Hobby Boss
1/48 F6F-5 Hellcat
Kit Number: 80339
Reviewed by  Roger Rasor, IPMS# 34117

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MSRP: $34.00
Website: www.hobbyboss.com Review kit provided by Lucky Model: www.luckymodel.com

The Grumman F6F Hellcat has been a popular subject among model kit manufacturers for decades. Recently, Hobby Boss joined the crowd when they released two 1/48 Hellcat kits, one to build the F6F-3 and one to build the later F6F-5. Both kits include most of the same (if not all) injection-molded parts and therefore share the same plusses and minuses. The following is a review of the F6F-5 kit.

In the colorfully illustrated 2-piece box, the modeler will find 2 sprues containing 6 clear parts and 5 sprues containing 112 parts molded in a soft gray plastic that is typical of the plastic in most kits currently manufactured in China. A foldout instruction sheet provides easy-to-follow assembly steps in black and white line drawings and includes some color call outs for certain internal components.

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The plusses: Everything looks great in the box. Sprues are separately bagged and delicate parts are protected by a foam wrap. The molding is top notch with only a couple of minor sink marks that are easily filled and sanded out. Parts have crisp details, with finely engraved panel lines and recessed rivets, and there is very little flash. There is a wealth of internal detail, the parts generally fit together quite well and most panel lines align nicely.

[review image] The decal sheet provides markings for two aircraft, an instrument panel, and prop blade markings. They are crisply printed and well registered on thin film that almost disappears when applied. The colors are vivid and the decals respond well to a setting solution (I used Gunze's Mr. Mark Softer). A separate full-color card that illustrates the exterior colors and markings of two USN aircraft is included. Markings are provided for:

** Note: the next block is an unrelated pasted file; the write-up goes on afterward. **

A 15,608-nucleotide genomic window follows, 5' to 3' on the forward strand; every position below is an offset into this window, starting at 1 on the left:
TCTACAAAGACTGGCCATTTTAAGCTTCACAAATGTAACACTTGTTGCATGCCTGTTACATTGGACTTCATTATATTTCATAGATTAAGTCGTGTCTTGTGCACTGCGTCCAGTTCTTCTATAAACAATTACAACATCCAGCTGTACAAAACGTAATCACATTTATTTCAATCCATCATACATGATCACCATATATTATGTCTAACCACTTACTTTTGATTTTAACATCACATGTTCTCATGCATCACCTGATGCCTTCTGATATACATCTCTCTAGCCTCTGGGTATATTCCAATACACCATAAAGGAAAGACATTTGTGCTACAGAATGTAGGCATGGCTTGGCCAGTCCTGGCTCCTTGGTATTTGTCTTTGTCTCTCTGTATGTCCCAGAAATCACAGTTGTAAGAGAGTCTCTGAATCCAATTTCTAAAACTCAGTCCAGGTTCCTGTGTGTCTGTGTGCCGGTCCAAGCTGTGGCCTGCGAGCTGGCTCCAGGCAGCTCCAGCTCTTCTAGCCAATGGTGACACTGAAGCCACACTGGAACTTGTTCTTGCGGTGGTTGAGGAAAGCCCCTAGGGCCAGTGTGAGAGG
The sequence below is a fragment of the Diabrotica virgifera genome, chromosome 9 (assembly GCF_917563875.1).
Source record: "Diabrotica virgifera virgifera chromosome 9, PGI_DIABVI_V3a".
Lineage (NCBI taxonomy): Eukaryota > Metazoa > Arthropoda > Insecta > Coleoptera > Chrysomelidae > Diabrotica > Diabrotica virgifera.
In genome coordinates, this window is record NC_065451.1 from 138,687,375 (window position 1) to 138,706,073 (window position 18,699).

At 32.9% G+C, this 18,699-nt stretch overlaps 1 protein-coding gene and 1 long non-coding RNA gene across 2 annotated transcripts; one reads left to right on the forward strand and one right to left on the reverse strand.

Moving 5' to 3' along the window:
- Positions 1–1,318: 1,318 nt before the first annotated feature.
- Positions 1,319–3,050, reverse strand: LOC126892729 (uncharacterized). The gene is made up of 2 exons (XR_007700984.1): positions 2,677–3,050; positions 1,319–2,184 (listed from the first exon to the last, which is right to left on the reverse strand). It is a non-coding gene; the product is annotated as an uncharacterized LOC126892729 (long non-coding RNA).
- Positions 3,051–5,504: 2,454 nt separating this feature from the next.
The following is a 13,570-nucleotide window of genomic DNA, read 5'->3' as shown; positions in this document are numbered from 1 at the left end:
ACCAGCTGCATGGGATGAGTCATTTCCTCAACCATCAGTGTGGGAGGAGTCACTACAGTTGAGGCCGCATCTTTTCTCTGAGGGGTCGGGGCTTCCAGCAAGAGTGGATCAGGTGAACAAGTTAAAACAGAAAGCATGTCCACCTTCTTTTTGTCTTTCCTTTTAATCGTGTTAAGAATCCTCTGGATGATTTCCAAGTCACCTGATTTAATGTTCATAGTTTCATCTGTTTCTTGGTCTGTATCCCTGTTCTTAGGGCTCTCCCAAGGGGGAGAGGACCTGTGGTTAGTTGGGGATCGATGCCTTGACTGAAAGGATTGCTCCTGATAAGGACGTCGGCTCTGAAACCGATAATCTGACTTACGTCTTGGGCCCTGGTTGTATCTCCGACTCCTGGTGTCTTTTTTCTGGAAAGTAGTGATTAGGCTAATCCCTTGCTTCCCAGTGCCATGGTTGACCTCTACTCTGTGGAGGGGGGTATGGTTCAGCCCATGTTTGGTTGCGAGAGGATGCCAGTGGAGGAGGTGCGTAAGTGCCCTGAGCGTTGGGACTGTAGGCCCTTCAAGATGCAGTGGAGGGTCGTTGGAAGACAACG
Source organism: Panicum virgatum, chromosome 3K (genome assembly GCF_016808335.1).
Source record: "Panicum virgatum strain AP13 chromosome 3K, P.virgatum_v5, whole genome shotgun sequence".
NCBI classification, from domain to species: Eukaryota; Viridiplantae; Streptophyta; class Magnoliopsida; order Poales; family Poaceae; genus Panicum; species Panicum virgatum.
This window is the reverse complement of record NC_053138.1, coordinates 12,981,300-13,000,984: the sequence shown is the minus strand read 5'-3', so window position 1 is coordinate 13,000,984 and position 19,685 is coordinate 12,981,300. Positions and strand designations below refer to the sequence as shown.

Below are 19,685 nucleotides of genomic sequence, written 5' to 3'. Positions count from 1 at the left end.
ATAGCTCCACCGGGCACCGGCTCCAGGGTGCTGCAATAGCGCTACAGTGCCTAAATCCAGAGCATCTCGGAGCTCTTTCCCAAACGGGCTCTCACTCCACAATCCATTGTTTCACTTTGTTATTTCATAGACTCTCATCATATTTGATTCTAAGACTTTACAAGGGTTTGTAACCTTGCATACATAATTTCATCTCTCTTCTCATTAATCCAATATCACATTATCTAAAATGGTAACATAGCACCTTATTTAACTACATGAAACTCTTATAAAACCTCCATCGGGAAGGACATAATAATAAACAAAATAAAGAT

1. F6F-5 #19 of VF-9, flying from the carrier Lexington for raids on Tokyo in February 1945.
  2. F6F-5 "Minsi III" of Commander David McCampbell flying off the USS Essex in late-1944.

An attractive feature of the kit is the option of building the model with the wings spread or folded. This is the first 1/48 scale Hellcat kit that I am aware of that offers this feature without resorting to aftermarket parts. The wings can be placed in the folded or unfolded position during assembly by inserting one of two styles of wing inserts, one with straight spars for spread wings and the other with the spars molded in the folded back angle to align the folded wings correctly. The canopy can be posed in the closed or open position and the tail hook also can be positioned closed or extended. The minuses: The biggest one is that the fuselage shape is not accurate. The cross section is too wide, so the cockpit is too wide, the spine is too wide, the seat is too wide, the instrument panel is too wide and the canopy is too wide. How wide? Check out the photo below of the Hobby Boss Hellcat fuselage (on the left) compared to the Hasegawa Hellcat fuselage (on the right). Many modelers focus on the accuracy of the Hellcat cowl 'smile', but that's the least of the issues with this kit. The Hobby Boss F6F cowling tapers too much from back to front (see overhead comparison photo below of the Hobby Boss fuselage below the Hasegawa fuselage).

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Beyond that, the center-line fuel tank has shape problems and lacks the vertical weld seam and the support straps that were used on the actual tank, no machine gun barrels are included to fit into the openings in the wings and the wheels have a superficial tread that will likely disappear when the center seam is lightly sanded off.